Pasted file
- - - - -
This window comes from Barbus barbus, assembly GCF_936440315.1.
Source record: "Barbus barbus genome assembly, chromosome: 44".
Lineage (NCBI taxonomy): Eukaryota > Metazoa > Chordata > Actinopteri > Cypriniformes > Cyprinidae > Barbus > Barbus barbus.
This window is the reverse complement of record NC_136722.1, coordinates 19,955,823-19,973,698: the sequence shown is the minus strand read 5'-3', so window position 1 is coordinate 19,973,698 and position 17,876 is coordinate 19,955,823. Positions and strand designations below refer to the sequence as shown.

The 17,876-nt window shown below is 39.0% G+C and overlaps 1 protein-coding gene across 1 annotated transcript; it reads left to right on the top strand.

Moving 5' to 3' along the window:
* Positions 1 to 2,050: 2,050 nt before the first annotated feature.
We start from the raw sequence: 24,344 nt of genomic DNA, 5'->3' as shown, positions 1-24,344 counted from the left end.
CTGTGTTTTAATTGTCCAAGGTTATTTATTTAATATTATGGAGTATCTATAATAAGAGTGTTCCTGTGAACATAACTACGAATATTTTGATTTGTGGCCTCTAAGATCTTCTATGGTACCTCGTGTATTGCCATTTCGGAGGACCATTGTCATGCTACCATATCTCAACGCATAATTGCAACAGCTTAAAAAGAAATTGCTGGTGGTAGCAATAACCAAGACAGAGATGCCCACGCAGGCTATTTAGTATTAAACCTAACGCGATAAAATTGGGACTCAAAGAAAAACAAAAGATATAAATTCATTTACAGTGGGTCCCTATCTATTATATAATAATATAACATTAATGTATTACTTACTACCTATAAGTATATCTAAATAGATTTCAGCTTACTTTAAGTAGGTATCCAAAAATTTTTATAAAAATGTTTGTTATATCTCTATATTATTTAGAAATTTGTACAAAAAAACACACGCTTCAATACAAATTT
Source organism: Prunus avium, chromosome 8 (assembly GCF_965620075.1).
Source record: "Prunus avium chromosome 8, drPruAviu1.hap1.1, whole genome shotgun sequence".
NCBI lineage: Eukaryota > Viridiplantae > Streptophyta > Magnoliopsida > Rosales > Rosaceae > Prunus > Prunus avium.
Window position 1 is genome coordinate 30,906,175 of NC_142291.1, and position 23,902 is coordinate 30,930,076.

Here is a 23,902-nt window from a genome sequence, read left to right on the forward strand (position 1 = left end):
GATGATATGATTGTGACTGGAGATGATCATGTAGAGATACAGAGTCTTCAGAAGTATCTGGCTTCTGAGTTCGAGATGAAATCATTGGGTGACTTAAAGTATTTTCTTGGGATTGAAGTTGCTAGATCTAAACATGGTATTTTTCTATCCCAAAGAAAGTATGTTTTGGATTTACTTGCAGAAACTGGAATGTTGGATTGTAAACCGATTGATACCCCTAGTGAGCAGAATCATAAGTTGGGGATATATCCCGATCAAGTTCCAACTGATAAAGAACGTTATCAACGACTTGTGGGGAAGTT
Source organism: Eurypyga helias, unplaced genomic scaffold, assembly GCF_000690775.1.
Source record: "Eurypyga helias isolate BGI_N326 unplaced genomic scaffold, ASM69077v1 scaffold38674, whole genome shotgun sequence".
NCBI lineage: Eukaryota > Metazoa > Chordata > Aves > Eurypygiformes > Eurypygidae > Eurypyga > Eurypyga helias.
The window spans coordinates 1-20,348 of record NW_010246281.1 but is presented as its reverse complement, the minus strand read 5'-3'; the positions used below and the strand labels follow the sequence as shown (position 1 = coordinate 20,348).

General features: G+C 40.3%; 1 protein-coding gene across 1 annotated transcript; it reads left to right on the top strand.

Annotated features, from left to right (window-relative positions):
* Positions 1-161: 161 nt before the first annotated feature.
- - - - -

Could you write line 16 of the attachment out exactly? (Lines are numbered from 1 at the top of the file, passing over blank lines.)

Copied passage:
Source organism: Eurypyga helias, unplaced genomic scaffold, assembly GCF_000690775.1.